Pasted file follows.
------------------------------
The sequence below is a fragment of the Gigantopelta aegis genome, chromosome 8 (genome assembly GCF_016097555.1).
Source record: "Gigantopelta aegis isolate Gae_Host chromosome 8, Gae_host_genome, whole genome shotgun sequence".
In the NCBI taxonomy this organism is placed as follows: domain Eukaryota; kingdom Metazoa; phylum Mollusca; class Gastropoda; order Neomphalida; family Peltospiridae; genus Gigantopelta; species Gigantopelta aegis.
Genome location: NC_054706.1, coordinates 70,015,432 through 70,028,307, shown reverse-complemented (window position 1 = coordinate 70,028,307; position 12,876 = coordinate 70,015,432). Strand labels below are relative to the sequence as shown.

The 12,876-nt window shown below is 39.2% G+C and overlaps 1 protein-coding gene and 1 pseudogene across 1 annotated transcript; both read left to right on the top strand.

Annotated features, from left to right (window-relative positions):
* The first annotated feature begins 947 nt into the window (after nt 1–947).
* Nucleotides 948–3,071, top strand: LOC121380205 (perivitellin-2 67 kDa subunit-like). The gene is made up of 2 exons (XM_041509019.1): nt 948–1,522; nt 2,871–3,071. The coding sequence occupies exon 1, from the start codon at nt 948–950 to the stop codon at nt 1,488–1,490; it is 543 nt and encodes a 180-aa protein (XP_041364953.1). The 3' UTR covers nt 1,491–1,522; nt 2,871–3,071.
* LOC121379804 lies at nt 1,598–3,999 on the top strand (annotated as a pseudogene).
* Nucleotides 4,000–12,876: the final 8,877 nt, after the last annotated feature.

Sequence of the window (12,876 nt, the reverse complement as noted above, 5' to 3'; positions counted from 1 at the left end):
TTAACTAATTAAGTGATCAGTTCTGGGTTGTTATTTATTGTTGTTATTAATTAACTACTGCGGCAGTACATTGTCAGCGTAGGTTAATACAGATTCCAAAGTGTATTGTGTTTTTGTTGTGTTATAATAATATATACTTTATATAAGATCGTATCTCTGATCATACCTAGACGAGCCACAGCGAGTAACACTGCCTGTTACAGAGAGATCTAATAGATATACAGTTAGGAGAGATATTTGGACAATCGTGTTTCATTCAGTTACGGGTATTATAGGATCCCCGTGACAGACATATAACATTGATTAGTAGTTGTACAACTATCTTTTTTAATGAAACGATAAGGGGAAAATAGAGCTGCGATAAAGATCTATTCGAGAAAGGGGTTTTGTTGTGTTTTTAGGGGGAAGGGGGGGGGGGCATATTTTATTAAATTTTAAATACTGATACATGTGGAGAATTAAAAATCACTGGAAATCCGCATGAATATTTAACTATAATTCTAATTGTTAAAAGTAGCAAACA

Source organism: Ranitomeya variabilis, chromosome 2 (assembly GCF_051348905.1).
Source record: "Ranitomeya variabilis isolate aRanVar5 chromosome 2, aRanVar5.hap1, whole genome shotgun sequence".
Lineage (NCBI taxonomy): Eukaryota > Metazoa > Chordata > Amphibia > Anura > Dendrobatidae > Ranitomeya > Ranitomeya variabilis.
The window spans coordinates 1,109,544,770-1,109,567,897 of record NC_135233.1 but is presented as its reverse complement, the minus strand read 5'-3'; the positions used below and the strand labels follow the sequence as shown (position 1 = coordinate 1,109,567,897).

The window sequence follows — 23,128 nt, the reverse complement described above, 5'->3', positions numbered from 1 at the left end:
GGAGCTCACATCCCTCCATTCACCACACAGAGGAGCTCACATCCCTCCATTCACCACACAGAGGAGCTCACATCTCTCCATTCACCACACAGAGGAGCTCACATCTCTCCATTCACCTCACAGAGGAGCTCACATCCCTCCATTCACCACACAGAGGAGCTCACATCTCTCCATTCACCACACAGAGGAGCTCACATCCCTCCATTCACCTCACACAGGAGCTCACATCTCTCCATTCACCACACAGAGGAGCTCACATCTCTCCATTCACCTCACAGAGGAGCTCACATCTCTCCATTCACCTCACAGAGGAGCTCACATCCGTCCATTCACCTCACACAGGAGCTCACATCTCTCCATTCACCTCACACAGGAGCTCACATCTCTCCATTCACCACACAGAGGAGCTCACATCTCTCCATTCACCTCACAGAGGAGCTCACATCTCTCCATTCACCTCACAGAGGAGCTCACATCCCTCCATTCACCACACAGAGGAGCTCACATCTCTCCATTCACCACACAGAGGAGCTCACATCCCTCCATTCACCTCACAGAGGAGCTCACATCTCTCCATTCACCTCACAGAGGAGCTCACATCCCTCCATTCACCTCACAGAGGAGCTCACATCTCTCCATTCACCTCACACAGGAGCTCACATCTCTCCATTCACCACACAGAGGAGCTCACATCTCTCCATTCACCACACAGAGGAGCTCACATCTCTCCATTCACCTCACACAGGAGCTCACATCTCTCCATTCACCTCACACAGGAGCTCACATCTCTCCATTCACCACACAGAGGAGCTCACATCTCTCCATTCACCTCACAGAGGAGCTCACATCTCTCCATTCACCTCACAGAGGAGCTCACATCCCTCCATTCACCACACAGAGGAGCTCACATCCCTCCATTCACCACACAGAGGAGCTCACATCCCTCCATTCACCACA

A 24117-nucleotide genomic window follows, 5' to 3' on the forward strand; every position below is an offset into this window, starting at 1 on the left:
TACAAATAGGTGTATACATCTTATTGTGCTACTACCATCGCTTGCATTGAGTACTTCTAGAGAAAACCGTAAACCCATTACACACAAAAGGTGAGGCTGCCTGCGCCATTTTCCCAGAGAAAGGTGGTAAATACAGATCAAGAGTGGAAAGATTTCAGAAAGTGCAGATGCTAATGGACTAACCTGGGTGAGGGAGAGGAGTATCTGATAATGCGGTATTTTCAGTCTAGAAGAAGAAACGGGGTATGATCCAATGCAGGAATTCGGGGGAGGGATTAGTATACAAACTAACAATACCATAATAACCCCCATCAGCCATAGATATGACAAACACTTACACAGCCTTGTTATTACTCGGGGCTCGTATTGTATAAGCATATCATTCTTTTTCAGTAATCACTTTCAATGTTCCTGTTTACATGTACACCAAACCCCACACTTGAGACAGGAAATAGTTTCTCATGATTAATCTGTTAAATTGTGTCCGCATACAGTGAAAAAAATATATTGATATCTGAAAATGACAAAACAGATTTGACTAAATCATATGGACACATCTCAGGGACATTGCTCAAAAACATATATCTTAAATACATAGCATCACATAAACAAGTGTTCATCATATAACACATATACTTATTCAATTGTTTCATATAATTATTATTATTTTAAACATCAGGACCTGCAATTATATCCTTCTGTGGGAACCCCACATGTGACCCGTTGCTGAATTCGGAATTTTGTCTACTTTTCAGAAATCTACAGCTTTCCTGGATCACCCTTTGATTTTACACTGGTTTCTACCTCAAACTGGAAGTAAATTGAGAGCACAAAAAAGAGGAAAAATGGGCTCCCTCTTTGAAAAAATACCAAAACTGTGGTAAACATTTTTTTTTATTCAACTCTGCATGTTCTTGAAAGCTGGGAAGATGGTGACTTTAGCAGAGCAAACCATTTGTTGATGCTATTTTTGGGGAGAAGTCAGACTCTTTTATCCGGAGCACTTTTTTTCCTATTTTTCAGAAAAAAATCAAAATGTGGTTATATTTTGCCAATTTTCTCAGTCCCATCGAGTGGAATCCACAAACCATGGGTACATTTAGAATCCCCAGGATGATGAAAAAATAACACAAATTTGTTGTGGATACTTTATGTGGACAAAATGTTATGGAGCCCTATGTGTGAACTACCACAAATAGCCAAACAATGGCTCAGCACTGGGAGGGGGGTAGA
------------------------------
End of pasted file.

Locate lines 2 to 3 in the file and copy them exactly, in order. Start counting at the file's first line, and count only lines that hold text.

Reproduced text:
Source record: "Gigantopelta aegis isolate Gae_Host chromosome 8, Gae_host_genome, whole genome shotgun sequence".
In the NCBI taxonomy this organism is placed as follows: domain Eukaryota; kingdom Metazoa; phylum Mollusca; class Gastropoda; order Neomphalida; family Peltospiridae; genus Gigantopelta; species Gigantopelta aegis.